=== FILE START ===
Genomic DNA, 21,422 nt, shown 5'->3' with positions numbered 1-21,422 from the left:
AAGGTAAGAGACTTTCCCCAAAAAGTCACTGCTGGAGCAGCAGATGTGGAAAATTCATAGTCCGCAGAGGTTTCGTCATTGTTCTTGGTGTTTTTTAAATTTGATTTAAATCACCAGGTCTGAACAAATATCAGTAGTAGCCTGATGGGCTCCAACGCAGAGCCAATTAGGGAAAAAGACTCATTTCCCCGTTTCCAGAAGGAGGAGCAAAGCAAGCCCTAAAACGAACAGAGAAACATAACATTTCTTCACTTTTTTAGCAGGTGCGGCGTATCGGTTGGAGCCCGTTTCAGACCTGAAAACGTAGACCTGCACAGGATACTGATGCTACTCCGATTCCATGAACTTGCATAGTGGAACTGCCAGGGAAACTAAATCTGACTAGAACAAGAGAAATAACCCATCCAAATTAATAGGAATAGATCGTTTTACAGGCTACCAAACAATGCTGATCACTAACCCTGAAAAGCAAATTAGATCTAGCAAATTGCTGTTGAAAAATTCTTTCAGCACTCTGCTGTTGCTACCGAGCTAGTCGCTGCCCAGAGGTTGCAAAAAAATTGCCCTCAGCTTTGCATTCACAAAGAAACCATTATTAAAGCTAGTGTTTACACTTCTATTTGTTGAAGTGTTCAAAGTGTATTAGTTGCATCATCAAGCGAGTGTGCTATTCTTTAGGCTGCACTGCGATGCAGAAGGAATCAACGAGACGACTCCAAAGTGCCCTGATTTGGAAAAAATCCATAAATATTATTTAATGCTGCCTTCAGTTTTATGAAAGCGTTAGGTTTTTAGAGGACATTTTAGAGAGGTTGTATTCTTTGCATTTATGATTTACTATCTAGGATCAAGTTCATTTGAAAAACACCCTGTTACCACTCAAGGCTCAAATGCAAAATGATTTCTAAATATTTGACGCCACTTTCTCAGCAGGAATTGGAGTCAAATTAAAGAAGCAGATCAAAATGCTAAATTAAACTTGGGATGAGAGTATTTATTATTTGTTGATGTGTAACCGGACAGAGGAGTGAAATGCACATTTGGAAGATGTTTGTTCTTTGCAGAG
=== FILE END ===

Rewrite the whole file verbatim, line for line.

Genomic DNA, 21,422 nt, shown 5'->3' with positions numbered 1-21,422 from the left:
AAGGTAAGAGACTTTCCCCAAAAAGTCACTGCTGGAGCAGCAGATGTGGAAAATTCATAGTCCGCAGAGGTTTCGTCATTGTTCTTGGTGTTTTTTAAATTTGATTTAAATCACCAGGTCTGAACAAATATCAGTAGTAGCCTGATGGGCTCCAACGCAGAGCCAATTAGGGAAAAAGACTCATTTCCCCGTTTCCAGAAGGAGGAGCAAAGCAAGCCCTAAAACGAACAGAGAAACATAACATTTCTTCACTTTTTTAGCAGGTGCGGCGTATCGGTTGGAGCCCGTTTCAGACCTGAAAACGTAGACCTGCACAGGATACTGATGCTACTCCGATTCCATGAACTTGCATAGTGGAACTGCCAGGGAAACTAAATCTGACTAGAACAAGAGAAATAACCCATCCAAATTAATAGGAATAGATCGTTTTACAGGCTACCAAACAATGCTGATCACTAACCCTGAAAAGCAAATTAGATCTAGCAAATTGCTGTTGAAAAATTCTTTCAGCACTCTGCTGTTGCTACCGAGCTAGTCGCTGCCCAGAGGTTGCAAAAAAATTGCCCTCAGCTTTGCATTCACAAAGAAACCATTATTAAAGCTAGTGTTTACACTTCTATTTGTTGAAGTGTTCAAAGTGTATTAGTTGCATCATCAAGCGAGTGTGCTATTCTTTAGGCTGCACTGCGATGCAGAAGGAATCAACGAGACGACTCCAAAGTGCCCTGATTTGGAAAAAATCCATAAATATTATTTAATGCTGCCTTCAGTTTTATGAAAGCGTTAGGTTTTTAGAGGACATTTTAGAGAGGTTGTATTCTTTGCATTTATGATTTACTATCTAGGATCAAGTTCATTTGAAAAACACCCTGTTACCACTCAAGGCTCAAATGCAAAATGATTTCTAAATATTTGACGCCACTTTCTCAGCAGGAATTGGAGTCAAATTAAAGAAGCAGATCAAAATGCTAAATTAAACTTGGGATGAGAGTATTTATTATTTGTTGATGTGTAACCGGACAGAGGAGTGAAATGCACATTTGGAAGATGTTTGTTCTTTGCAGAG